Memories of Dystopia: My Life as a Sufferer of Schizoaffective Disorder

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AuthorHouse, Sep 11, 2012 - Biography & Autobiography - 118 pages
Memories of Dystopia is not meant to be a self-pitying rant. It is a short and true account of my life as a sufferer of schizoaffective disorder, and it follows the twenty-eight years it took to get a diagnosis and all the different diagnoses in between as it is one of the most complicated cases many psychiatrists have come across. I have deliberately changed the names of any people in this book to protect their identities, and so as to stop any stigma. It is written in order of importance to me. The definition of dystopia is a place where everything is bad, nothing will get better and there is no hope. Sometimes my heart breaks off with gravity dragging it. I am now on the road to recovery and have included my positive experiences of getting better in my head. Schizoaffective disorder is a combination of bipolar disorder and schizophrenia, and it is my hope that sufferers of many psychiatric conditions such as bipolar disorder, schizophrenia, Aspergers syndrome, borderline personality disorder, and also members of the medical and psychological profession will find it useful.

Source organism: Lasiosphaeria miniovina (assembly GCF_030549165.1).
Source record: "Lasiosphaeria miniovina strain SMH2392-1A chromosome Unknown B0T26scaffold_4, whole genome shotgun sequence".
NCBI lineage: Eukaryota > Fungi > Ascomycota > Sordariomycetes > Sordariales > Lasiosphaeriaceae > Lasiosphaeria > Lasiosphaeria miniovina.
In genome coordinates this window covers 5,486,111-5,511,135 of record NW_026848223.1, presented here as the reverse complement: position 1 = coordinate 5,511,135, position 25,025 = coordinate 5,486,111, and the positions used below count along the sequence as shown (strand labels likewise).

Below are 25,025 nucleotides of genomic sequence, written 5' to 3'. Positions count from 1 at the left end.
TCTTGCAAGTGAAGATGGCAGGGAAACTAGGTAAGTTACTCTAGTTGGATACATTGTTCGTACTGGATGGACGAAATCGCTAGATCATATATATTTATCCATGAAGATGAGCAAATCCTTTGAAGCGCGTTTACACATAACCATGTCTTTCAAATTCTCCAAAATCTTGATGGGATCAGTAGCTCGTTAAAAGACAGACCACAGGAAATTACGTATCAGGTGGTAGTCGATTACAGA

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I think this book will be of great benefit for those involved in supporting people with mental health problems. Joanna's story is fascinating, and well told, and gives a real insight for carers into the mind of someone who has gone through some pretty tough experiences.


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About the author (2012)

Joanna Clark was born in 1983 and lives in Southern England. She attended Art College at sixteen, has bouts of creativity, writing and a love of animals, which she hopes to pursue as careers. She has been in Psychiatric care from the age of twenty. When she first became ill she tried to solve her problems by researching much literature on Psychiatric conditions. She has been diagnosed with varying diagnoses ranging from Specific learning Disability, Borderline Personality Disorder, Schizoaffective Disorder and Atypical Autism. Her problems actually stem from before birth. After twenty-eight years of finalizing a diagnosis that seems to fit well, she has written about her experience of despair over her lifespan in a process of restoring peace, love and mental recovery.

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